• Ohio State student journalists face ultimate challenge: This week, there was a tragic attack on Ohio State University’s campus. For the school’s student journalists, it hit close to home. Nick Roll, the campus editor of OSU’s student newspaper, The Lantern, ran toward the caution tape as soon as he hear the news. He knew it was his responsibility to cover the events as accurately as possible for his fellow students. USA Today has the story on how Roll and other OSU journalists handled covering the attack.
More than 160 budding reporters visited us in Boston last summer for the best two weeks ever. But don’t take our word for it, read what students had to say about their time in the city learning investigative journalism and making friends from around the country. Students who apply now and pay in full by January 31 receive $200 off tuition!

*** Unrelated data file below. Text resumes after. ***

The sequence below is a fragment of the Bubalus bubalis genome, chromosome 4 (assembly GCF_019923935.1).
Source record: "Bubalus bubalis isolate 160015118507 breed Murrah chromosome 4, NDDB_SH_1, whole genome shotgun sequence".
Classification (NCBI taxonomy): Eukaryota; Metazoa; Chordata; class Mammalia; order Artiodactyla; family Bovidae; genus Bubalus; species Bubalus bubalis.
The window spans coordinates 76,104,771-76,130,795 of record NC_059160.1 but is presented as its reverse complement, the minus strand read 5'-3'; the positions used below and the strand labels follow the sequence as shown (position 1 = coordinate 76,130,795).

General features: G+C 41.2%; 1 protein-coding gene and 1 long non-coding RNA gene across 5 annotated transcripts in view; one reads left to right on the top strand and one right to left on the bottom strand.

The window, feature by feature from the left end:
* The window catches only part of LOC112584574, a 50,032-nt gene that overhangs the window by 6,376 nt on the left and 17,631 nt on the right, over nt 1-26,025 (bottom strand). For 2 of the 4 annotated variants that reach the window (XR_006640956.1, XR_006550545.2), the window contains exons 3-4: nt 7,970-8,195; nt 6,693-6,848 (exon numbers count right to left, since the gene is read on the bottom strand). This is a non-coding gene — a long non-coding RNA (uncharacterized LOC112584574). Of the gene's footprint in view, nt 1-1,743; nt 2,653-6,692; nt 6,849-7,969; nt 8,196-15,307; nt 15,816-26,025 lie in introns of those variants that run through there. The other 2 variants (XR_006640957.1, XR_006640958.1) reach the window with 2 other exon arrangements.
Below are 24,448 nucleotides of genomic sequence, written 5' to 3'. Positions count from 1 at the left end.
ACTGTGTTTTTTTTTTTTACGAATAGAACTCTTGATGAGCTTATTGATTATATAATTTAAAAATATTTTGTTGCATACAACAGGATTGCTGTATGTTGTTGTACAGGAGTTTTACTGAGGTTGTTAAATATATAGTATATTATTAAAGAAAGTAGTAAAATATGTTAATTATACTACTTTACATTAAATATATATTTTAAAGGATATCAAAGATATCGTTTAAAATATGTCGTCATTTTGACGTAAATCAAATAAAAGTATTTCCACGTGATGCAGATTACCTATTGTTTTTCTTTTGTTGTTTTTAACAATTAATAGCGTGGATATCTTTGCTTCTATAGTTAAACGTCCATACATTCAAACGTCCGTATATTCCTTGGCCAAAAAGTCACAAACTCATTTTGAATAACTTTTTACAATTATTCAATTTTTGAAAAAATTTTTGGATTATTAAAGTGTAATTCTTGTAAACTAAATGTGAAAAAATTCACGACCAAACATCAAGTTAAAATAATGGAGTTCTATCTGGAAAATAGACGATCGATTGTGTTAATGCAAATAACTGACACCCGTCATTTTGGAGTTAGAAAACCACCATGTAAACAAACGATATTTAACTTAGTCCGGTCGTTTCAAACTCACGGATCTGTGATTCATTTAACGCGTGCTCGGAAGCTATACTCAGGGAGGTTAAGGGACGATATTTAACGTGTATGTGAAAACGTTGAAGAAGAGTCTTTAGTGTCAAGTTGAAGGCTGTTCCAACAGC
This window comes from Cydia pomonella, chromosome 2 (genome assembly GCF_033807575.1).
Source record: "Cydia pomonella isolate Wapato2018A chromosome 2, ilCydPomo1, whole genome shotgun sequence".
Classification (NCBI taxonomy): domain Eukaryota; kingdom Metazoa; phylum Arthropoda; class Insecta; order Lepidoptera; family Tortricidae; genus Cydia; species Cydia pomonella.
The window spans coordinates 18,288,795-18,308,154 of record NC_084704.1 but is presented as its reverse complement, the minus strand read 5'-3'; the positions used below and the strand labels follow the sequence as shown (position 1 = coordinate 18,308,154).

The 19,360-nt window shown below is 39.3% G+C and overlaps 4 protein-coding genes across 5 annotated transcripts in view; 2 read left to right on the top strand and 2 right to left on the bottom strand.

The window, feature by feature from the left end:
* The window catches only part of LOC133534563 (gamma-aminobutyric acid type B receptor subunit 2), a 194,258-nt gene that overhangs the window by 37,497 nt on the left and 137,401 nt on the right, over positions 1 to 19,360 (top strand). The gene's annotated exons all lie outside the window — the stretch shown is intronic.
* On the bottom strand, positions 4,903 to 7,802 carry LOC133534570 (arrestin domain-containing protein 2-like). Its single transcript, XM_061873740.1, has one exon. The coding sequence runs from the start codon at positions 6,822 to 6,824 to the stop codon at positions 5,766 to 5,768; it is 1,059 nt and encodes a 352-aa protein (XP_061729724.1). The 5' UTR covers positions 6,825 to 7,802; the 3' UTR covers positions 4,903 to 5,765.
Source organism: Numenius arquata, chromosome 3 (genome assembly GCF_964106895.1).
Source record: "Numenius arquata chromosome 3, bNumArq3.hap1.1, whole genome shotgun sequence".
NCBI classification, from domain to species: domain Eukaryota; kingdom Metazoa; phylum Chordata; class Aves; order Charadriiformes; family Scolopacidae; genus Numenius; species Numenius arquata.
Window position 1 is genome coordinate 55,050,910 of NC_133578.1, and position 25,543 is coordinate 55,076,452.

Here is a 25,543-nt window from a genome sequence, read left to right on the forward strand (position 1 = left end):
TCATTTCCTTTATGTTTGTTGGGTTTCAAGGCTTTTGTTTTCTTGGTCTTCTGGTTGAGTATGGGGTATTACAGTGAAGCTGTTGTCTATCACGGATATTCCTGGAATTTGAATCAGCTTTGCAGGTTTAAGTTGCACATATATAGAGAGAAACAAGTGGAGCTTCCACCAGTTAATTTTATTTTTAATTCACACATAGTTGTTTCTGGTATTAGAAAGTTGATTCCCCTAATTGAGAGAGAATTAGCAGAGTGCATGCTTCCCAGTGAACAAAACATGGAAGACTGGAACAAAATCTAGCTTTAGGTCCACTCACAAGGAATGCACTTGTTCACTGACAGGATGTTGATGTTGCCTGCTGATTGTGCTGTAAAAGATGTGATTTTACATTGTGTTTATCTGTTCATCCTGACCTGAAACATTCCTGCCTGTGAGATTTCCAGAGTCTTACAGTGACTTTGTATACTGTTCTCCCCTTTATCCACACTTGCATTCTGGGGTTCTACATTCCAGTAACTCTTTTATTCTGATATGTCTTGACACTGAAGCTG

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Reflecting on the 2016 Summer Workshop: Izzy http://studentprograms.necir.org/reflecting-on-the-2016-summer-workshop-izzy/ Mon, 07 Nov 2016 16:40:00 +0000 http://studentprograms.necir.org/?p=1046 This post is part of an occasional series of reflections written by students from our 2016 Summer Investigative Reporting Workshop. By Izzy Chavez, California Flying across the country to explore the inner workings of investigative journalism through the New England […]

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This post is part of an occasional series of reflections written by students from our 2016 Summer Investigative Reporting Workshop.

By Izzy Chavez, California